“As institutions with a global reach and international audiences, the country code extensions can prove somewhat limiting,” said Fitzmaurice. “The opportunity to rebrand or build an existing brand via .art, an extension without national borders, was highly attractive. For others, they were simply late to the Internet and by the time they’d looked to register their desired web addresses, those names were taken.”
The company in charge of operating and selling the .art domain is UK Creative Ideas Ltd. (UKCI), an international team based in London. In spring 2016 UKCI signed an agreement with ICANN, the Internet Corporation for Assigned Names and Numbers, to be the exclusive operator of the new top-level domain. The .art rollout is through UKCI's website ART.art.
"Our mission is to preserve the cultural legacy of the global art world," stated Ulvi Kasimov, founder of .ART, in the .art domain announcement. "We are honoured that so many respected institutions from all over the world share our vision and conviction that .ART will transform the arts community’s relationship with the internet and help protect their brand’s heritage online.”
During the invitational period when those in the arts only can apply for a .art domain, .ART is vetting applications to ensure companies already operating with a domain name can receive a .art without their company or website name getting snatched.
“.ART is working to ensure that the right names go to the right entities during a Closed Period, whereby arts institutions and professionals will be invited to apply for their names and undergo systematic vetting,” said Fitzmaurice. “This is a protection mechanism to ensure legitimate arts institutions are offered first right to claim their name before .ART opens to the public later in the year.”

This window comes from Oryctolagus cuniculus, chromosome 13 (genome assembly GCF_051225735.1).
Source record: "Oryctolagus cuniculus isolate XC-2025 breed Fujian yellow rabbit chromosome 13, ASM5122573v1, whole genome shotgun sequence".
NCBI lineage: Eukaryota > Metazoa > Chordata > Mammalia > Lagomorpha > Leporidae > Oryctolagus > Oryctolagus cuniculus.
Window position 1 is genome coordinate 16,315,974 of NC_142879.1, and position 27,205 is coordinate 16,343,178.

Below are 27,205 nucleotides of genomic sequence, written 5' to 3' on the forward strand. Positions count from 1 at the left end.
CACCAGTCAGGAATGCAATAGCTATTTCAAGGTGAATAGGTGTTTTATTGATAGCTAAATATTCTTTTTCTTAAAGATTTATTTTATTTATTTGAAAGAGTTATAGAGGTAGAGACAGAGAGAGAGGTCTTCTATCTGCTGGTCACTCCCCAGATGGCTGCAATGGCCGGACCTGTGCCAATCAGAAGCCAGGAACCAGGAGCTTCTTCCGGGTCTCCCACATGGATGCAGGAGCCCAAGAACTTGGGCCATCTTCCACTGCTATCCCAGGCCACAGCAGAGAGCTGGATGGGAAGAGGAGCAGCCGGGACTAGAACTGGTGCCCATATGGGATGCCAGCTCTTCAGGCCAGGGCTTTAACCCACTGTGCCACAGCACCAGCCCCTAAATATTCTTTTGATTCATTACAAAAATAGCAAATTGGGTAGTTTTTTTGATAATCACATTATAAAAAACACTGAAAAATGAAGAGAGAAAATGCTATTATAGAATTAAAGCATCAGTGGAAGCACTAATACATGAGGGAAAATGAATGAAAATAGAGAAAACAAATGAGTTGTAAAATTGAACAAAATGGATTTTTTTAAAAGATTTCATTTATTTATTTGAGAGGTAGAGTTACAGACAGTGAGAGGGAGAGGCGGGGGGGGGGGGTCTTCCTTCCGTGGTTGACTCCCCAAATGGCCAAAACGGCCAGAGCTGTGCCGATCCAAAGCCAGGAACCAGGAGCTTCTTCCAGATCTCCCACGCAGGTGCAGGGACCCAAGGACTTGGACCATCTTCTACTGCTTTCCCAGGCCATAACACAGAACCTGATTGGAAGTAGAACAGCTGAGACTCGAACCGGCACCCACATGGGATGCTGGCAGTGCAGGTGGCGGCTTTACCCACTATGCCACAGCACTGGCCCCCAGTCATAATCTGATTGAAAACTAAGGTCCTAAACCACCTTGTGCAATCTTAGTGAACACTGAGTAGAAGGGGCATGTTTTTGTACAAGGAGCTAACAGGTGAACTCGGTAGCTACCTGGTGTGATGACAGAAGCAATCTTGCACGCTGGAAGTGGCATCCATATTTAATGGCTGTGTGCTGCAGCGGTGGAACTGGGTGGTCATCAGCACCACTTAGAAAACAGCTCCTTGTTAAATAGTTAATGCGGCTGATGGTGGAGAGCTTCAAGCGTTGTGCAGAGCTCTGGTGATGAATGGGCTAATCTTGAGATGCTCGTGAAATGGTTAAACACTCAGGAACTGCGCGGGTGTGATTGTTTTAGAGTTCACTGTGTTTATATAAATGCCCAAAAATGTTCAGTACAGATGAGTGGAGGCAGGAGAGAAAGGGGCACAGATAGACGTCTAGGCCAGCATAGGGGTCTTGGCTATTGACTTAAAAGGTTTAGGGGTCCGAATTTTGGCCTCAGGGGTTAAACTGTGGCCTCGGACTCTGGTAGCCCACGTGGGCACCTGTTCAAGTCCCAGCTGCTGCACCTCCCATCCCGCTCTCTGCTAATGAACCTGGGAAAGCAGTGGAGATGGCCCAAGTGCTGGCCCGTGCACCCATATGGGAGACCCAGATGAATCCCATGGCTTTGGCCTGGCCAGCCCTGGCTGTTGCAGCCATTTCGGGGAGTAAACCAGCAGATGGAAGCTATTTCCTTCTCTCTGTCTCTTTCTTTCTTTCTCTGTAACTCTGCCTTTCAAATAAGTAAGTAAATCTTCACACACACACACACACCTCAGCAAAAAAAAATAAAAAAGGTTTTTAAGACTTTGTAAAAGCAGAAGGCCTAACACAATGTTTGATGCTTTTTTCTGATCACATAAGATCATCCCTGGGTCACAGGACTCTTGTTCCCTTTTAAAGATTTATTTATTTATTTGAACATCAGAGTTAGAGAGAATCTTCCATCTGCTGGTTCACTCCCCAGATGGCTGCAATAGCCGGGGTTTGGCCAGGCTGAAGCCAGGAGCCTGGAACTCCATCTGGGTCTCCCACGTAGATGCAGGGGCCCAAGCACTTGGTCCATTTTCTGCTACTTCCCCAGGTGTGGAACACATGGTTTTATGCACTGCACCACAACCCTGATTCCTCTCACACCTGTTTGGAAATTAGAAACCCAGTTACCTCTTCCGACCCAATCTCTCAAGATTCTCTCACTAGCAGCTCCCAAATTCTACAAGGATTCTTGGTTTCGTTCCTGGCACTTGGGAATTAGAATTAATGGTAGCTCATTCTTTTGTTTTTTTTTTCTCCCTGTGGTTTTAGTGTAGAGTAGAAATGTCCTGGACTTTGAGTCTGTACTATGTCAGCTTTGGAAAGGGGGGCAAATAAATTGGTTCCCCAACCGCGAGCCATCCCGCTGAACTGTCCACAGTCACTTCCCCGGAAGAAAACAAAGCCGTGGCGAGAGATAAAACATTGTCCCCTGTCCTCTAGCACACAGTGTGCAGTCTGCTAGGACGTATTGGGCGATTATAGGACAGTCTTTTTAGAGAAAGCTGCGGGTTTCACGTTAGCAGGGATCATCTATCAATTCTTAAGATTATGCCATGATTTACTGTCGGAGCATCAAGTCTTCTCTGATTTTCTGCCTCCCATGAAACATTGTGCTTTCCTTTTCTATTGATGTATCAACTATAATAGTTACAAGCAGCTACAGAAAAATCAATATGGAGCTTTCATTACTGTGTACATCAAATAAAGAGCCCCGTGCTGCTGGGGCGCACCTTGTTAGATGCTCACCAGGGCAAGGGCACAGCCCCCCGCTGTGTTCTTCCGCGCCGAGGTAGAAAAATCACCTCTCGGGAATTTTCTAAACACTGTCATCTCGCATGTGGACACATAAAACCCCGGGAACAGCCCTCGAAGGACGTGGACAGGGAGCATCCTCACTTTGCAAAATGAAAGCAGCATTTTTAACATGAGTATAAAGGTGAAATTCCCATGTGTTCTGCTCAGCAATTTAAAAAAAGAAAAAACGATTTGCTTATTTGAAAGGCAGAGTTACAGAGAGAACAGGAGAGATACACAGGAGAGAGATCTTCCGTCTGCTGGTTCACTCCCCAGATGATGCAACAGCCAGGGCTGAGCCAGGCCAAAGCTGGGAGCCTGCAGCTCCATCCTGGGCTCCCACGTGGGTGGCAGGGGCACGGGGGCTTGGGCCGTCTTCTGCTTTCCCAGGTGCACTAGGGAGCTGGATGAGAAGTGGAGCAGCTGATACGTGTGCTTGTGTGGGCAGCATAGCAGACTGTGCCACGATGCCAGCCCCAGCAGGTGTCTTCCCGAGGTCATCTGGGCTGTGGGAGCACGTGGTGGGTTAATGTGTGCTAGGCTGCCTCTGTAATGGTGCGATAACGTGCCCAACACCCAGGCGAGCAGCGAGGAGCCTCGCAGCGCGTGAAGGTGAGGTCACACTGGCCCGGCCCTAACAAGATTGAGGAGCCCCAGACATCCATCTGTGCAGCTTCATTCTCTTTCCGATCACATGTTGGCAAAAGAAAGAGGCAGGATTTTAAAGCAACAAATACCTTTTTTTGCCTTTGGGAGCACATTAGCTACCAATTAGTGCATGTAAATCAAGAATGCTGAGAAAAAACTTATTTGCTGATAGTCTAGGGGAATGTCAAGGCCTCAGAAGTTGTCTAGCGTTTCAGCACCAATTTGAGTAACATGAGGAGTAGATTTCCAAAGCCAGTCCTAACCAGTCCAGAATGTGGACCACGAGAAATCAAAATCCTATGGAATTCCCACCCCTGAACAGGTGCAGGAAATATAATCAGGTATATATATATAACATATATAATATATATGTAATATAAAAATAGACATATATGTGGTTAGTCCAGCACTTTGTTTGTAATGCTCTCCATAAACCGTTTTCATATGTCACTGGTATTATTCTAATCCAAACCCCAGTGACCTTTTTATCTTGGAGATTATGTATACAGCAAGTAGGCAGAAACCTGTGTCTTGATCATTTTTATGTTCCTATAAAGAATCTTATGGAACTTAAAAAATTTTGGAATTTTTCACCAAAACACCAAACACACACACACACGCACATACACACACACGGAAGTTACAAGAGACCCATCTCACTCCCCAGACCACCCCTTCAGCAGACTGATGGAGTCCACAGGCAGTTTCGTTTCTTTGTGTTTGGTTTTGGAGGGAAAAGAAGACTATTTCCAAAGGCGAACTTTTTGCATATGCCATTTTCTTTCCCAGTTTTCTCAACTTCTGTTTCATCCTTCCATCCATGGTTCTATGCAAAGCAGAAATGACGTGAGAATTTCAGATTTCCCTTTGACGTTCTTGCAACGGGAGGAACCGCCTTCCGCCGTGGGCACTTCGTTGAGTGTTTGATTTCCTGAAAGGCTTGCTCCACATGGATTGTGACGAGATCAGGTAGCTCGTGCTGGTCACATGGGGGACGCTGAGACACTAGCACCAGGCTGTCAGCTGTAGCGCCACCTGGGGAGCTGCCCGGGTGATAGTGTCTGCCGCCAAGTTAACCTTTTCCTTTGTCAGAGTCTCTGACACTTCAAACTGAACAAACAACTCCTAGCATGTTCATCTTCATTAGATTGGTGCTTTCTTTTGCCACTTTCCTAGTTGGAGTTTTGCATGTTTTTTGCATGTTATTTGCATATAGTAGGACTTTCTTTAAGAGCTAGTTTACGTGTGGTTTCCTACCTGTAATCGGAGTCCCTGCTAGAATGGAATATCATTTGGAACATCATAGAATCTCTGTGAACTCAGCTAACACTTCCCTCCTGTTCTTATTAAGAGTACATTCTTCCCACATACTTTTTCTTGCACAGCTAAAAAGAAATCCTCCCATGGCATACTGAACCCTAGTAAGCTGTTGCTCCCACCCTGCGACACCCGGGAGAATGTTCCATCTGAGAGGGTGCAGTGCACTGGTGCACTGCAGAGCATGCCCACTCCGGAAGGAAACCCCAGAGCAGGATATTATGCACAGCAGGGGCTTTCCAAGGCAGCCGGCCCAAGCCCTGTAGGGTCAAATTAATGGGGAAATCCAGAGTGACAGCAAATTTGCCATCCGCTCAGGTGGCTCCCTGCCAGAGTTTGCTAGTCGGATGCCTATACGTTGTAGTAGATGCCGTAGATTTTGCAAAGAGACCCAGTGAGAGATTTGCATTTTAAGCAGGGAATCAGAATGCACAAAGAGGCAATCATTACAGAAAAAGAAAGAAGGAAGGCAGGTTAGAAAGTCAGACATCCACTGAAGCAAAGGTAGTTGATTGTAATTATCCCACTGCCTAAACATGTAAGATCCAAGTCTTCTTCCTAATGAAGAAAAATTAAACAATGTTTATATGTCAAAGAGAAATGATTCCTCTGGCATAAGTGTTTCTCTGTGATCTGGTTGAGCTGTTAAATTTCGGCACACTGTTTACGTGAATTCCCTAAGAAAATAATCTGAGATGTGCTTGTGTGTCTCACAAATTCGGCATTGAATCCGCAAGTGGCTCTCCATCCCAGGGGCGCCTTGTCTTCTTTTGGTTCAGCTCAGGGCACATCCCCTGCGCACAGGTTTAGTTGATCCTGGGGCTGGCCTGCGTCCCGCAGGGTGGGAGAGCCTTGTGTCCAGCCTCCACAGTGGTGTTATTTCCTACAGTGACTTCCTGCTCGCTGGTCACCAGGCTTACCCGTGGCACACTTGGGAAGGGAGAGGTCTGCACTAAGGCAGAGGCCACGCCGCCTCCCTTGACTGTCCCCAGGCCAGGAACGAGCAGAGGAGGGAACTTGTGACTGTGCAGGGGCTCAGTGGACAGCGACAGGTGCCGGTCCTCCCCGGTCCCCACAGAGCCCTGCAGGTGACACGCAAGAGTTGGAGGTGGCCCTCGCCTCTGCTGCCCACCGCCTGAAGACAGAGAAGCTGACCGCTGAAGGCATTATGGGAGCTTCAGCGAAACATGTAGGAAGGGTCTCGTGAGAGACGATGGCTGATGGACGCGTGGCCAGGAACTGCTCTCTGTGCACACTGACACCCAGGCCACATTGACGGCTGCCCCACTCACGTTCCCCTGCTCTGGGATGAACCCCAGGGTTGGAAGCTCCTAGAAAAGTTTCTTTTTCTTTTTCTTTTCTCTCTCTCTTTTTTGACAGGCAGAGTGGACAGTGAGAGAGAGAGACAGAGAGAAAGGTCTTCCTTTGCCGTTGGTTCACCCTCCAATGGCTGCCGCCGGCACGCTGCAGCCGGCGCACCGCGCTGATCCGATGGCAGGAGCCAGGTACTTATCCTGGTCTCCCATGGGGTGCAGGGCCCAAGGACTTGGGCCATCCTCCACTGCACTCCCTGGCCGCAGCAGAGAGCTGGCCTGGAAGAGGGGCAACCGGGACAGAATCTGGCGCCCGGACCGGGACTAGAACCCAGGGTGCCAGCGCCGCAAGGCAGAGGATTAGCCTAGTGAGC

Now that the .art domain is open for applications, competition for domains may be fierce. As an early adopter, Steve Miller is pleased that he was able to secure his .art domain early on.
“I’ve been following this story for five years and knew I wanted SteveMiller.art,” said Miller, who has owned SteveMiller.com since 1993. “When you see stevemiller.art; I’m the guy. I wanted to be first in line for .art.”
The .art domain is now open to the art world at large. From February to May 2017, the .art domain is available for members of the art world only. Afterwards, the .art domain opens to the public.
For information or to apply for an .art domain, visit https://art.art.
Copyright 2017 Hamptons Art Hub LLC. All rights reserved.